Monday, January 9, 2012

2nd and 3rd Grade Snowpeople

Here are a couple snowpeople projects my 2nd and 3rd grade students completed in December. I have to say snow"people" because you know, it's an inclusive term and doesn't leave out the lovely snowladies.

2nd grade students learned how to overlap circles and create the look of spheres by adding VALUE with oil pastels. We've been on a value/shading kick in 2nd grade. My Tuesday classes who had an extra day practiced drawing and shading spheres in graphite in the first class then finished drawing their snowpeople scenes in the second class. Some still don't quite get that the shadows would always be on the same side but at least they are starting to understand shading. I'm hoping it will help when they start working on their duck stamp drawings in a few weeks. I left this lesson last year when I was on maternity leave and I think it went pretty well this year. I wasn't super excited about it, probably because it's a lesson you see all the time, but I suppose there's a reason it's tried and true! One little boy put his snowman in a leather jacket, which was super cute, but then he colored his sky in black behind it and it sort of disappeared. We're working on contrast...

 I had intended for 3rd graders to make snowpeople prints. but we made some changes.. 
I demonstrated overlapping the circles to make them look like stacked spheres on a snowperson, both as if you were looking straight at it and as if you were looking up to give them more options, then reviewed horizon lines. The students had a lot of freedom- their only requirements were to make a snowperson with overlapping and a horizon line. Any other features and details were up to them. They drew on these dense fiber board things, I really have no idea what they were used for but they are awesome, then traced with glue. *Of course when you trace a drawing with glue, you have to remind the students not to draw anything too small and to leave space between things so the glue lines don't run together or turn into big blobs. This started as another lesson I left during maternity leave.
 Last year the students used rainbow crayons made from recycled crayon stubs to rub over paper and make their drawings show through. I thought it would work to print the glue lines but when I tested mine, the glue was so bumpy that it was hard to make out the picture. I knew the students' lines were even bumpier so we changed the plan. I used it as an opportunity to talk to the students about problem solving and things not always going how we plan. I wanted to show them that even though my first idea didn't work very well, I didn't give up, just came up with something that would work better.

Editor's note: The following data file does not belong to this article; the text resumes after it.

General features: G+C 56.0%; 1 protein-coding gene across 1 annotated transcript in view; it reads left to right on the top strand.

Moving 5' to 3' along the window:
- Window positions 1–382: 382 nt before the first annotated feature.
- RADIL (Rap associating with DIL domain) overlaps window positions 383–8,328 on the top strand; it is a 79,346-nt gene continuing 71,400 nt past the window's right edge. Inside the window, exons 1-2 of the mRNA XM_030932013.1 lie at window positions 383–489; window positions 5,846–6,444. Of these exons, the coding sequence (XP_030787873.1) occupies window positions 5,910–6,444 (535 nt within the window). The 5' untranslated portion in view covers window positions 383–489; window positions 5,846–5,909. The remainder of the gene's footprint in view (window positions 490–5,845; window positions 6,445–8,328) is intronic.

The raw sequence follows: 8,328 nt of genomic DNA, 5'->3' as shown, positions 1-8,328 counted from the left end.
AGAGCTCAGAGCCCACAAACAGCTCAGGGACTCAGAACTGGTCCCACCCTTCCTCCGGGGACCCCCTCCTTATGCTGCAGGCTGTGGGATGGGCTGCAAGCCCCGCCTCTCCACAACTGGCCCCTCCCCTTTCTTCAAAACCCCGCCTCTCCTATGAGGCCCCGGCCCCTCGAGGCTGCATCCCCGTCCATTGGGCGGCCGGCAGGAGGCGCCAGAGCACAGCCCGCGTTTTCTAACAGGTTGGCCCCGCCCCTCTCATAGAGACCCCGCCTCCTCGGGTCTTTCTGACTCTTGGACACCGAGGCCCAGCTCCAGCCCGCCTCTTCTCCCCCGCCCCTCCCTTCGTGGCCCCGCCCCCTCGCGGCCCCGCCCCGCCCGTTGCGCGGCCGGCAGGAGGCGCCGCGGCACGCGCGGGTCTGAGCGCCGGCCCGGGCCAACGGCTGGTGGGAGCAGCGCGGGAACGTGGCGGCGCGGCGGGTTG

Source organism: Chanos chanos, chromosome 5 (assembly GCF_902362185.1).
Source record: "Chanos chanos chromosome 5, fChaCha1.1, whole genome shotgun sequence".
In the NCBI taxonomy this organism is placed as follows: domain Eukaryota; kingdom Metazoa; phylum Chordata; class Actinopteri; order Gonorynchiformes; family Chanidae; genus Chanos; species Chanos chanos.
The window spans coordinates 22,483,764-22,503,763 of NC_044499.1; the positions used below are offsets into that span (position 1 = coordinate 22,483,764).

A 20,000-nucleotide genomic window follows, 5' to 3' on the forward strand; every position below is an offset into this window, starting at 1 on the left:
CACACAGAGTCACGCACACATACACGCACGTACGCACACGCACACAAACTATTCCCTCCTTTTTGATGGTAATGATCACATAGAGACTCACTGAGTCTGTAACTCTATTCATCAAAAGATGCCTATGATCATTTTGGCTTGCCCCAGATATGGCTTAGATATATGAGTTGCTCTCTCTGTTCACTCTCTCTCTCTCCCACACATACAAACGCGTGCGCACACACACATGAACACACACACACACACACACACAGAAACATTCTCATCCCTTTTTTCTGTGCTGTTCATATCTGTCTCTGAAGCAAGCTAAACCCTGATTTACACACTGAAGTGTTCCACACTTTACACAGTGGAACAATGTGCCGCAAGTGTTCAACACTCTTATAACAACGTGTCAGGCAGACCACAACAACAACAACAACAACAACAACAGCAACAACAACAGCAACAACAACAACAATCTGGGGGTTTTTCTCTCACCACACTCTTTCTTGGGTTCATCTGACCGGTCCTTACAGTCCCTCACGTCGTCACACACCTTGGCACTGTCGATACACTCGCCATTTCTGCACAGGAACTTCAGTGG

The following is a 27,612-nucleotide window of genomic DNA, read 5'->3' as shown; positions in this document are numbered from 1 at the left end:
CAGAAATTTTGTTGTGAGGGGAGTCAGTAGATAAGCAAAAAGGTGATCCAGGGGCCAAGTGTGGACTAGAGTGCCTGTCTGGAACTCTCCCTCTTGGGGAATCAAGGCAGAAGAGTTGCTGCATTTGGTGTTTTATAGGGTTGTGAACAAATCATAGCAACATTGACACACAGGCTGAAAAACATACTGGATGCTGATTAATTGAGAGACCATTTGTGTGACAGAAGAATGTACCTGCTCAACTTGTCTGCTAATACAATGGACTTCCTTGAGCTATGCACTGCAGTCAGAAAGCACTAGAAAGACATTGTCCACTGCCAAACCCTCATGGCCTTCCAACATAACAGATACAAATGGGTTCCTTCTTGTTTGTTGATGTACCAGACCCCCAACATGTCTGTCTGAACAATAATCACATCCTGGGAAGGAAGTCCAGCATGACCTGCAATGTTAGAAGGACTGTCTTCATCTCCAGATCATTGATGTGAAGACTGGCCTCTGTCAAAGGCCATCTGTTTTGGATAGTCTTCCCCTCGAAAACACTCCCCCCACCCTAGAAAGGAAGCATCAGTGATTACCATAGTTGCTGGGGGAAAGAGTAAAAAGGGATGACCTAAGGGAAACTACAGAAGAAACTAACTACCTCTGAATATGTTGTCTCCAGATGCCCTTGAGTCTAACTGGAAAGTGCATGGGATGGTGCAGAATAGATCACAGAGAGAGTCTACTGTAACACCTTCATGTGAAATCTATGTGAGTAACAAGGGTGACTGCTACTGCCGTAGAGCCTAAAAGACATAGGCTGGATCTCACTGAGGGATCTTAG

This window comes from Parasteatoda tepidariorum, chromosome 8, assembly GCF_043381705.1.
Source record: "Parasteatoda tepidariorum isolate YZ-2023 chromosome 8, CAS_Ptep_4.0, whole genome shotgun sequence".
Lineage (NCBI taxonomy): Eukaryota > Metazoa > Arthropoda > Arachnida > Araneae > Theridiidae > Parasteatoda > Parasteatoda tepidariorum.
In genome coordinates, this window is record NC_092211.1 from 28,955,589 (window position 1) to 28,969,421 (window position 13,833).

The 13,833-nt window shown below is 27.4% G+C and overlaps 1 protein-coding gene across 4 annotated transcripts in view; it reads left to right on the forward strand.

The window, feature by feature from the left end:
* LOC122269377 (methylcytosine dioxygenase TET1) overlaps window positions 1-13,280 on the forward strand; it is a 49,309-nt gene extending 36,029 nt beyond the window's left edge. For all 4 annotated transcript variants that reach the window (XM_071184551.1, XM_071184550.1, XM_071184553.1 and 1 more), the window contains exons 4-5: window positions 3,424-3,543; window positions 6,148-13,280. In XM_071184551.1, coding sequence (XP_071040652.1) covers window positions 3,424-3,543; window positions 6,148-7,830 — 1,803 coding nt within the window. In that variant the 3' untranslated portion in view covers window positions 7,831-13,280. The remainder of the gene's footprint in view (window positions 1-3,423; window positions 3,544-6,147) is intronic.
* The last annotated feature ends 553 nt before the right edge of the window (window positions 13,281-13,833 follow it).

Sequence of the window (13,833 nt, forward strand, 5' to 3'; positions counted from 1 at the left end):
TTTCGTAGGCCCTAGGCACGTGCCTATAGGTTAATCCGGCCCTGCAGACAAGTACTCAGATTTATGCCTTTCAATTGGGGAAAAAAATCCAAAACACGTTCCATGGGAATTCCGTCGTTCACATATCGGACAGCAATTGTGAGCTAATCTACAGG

I haven't decided if covering the tables with vinyl cloths save time or not when cleaning up from painting...
In the second class period, I gave each table the primary colors, white, and just a tiny bit of black tempera paint to use. *It's amazing how many students will tell me I forgot green paint, for example, immediately after we review mixing primary colors to make the other colors they need! I showed them how they could use blue to add some shading (VALUE!) to their snowpeople. They were excited about making tints just like in their Polar Bear paintings. I gave them two brush sizes to use and suggested that they use the tiny brush to paint over the glue outlines of really important things. I actually don't mind the effect of the super-cheap-tempera-paint-I-wish-I-wouldn't-have-ordered here. It acted as almost a glaze and looked pretty cool with the glue showing through for snowflakes.
No fashionable snowlady would be seen in public without her makeup and best jewelry.
Students who missed the glue day drew with crayon then painted.

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